This week the bad numbers kept rolling in.
Sprint Nextel will cut 8,000 staff, or 15% of its total workforce, with the aim of saving $1.2 billion.
Sony's quarterly net fell 95% as revenues shrunk by a quarter. Electronics, and TV sales in particular, were holding it back, analysts said.
Toshiba forecast a record annual loss of around $3.1 billion, saying the collapse in sales "far exceeded all expectations".
Qualcomm warned that that weaker demand for 3G phones this year would cut its profit by up to 16%.
SK Telecom's profit dropped 22% due to price discounts and lower wireless internet revenue.
AT&T's Q4 net fell 23% but its full-year profit was up 7.7% as a result of demand for iPhone and IP services.
Google and partners set up an online lab to help users find out whether their broadband services are being "shaped" by their ISPs. Google accounted for 90% of the growth in the US search market in 2008, Comscore found.
Huawei Technologies filed more patent applications than any other company last year, according to the World Intellectual Property Organization.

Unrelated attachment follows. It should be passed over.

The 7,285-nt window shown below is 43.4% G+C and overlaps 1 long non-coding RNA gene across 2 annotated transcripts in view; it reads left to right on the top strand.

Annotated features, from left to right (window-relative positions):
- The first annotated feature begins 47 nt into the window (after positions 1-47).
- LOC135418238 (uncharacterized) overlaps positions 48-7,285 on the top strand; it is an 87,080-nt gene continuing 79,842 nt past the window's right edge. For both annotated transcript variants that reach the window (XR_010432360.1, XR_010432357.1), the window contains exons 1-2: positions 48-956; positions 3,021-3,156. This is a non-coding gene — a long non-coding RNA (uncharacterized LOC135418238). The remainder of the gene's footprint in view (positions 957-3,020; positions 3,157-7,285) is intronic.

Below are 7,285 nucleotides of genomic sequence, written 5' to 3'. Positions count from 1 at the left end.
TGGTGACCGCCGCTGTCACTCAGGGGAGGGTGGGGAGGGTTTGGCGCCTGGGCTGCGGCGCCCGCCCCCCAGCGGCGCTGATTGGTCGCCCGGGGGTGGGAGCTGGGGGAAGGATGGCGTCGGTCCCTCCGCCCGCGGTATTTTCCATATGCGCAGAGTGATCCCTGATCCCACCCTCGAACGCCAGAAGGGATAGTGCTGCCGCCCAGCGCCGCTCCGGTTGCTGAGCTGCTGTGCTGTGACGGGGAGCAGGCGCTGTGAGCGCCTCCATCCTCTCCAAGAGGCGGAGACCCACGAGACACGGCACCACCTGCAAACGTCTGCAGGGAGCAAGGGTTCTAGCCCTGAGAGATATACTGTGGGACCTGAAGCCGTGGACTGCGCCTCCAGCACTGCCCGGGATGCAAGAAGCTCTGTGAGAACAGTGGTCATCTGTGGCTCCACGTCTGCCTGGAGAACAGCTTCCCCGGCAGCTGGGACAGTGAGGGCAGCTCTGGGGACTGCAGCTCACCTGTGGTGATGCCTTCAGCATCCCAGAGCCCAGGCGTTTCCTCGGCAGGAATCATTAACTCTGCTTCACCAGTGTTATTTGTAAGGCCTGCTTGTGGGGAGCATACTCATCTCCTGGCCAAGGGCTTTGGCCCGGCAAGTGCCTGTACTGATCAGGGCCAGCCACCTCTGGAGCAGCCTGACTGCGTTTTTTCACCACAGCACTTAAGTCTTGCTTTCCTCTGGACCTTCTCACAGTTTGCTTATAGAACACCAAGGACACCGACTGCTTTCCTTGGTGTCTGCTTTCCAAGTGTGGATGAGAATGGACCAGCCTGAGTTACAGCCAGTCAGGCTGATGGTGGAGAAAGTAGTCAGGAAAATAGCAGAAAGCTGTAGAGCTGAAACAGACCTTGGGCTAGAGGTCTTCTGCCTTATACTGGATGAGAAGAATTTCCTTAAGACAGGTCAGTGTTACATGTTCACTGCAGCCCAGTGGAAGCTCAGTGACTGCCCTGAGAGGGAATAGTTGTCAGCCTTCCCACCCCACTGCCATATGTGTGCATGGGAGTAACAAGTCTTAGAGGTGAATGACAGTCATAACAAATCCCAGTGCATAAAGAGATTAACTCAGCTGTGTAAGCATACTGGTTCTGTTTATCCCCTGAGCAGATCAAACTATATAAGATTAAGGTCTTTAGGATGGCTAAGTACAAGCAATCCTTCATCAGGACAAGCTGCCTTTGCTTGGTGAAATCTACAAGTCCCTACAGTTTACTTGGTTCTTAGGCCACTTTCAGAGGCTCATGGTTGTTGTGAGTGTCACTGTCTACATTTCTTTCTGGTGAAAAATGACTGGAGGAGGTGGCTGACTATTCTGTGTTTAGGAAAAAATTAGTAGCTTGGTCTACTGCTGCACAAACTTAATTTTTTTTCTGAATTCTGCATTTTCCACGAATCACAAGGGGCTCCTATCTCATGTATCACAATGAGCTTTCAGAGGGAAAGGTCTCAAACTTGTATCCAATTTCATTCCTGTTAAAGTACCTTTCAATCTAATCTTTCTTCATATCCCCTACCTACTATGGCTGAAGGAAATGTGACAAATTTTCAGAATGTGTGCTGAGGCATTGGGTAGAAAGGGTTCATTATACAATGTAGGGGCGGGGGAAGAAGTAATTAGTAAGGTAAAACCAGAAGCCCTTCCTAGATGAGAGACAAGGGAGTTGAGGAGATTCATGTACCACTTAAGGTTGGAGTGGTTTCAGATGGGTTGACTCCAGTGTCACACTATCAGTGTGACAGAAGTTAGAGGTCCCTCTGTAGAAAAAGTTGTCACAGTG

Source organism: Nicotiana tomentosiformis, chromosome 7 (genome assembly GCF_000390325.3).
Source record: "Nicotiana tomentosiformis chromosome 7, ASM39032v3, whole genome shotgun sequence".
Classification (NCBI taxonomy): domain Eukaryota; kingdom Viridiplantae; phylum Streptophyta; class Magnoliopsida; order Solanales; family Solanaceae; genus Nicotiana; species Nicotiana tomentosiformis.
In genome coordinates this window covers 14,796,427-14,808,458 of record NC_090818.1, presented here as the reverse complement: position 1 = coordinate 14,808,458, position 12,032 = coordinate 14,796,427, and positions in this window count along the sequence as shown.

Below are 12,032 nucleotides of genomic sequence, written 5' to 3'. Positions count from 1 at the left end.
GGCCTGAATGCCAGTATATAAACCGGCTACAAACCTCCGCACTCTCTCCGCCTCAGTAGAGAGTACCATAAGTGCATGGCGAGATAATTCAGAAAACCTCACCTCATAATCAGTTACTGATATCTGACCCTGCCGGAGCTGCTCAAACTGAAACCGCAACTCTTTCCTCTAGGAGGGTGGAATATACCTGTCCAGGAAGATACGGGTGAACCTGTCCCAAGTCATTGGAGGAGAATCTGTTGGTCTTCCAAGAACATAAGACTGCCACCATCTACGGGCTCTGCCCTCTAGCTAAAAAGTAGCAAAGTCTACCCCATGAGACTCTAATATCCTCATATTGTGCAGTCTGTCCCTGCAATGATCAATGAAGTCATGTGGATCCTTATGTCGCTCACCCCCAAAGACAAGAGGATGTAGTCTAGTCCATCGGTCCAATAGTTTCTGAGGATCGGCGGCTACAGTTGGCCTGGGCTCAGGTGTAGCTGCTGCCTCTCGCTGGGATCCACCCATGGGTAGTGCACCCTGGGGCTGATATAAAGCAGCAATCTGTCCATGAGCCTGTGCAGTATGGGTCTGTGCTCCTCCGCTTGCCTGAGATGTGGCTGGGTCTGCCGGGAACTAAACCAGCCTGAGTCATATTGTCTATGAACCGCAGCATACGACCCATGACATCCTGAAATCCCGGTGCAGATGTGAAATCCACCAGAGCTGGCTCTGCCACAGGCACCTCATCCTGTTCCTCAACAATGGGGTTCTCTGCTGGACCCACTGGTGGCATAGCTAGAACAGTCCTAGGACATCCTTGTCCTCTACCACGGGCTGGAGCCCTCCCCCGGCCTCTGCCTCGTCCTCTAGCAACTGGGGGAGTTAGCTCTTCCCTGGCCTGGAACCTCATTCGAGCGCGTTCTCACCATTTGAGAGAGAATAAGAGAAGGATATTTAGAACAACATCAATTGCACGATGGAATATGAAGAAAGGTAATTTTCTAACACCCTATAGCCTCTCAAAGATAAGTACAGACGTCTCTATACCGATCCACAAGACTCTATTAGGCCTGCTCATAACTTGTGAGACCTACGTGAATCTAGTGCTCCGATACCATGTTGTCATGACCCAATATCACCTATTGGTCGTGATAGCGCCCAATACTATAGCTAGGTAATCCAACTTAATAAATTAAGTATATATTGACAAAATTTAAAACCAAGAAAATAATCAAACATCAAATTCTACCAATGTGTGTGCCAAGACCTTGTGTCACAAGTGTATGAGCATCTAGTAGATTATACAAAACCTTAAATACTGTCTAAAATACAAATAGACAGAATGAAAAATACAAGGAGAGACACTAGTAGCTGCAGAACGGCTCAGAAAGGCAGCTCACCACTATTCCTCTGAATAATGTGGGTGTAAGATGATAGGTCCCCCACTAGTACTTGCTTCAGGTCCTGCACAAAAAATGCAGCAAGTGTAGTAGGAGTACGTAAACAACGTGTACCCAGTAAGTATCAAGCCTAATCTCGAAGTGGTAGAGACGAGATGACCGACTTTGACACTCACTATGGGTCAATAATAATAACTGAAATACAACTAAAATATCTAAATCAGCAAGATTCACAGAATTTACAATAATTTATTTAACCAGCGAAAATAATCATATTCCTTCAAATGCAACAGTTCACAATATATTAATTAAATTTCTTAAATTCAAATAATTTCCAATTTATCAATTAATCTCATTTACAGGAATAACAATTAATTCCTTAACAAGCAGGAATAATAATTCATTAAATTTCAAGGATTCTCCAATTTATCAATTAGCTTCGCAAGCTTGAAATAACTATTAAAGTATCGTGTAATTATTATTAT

Vodafone CEO Vittorio Coloa said a closer collaboration between his firm, China Mobile and Verizon Wireless would make them "unbeatable".
The UK government will legislate to require ISPs to collect personal details of heavy downloaders to help copyright holders take legal action. In the US AT&T and Comcast have reportedly agreed to join the latest music industry effort to combat illegal file trading.
Telenor caved in to shareholder pressure and abandoned a planned rights issue in favor of a $1.2 billion loan to fund its Indian 3G startup.
Bangladeshi authorities filed charges against 38 employees of Bangladesh Telecom, alleging they had misappropriated $5 million in funds for the carrier's non-functioning telegraph office.
Vladimir Putin rejected an offer from Michael Dell to help Russian companies make better use of technology.
Cisco unveiled a new energy management tool that it says can help monitor and direct the energy consumption of networks, devices and buildings.
Cybercriminals are using URL-shortening service TinyURL to redirect web surfers to pages containing viruses and other malware.
And a US legislator has proposed a law that will mandate an audible "click" sound on camphones to prevent children being secretly photographed in public.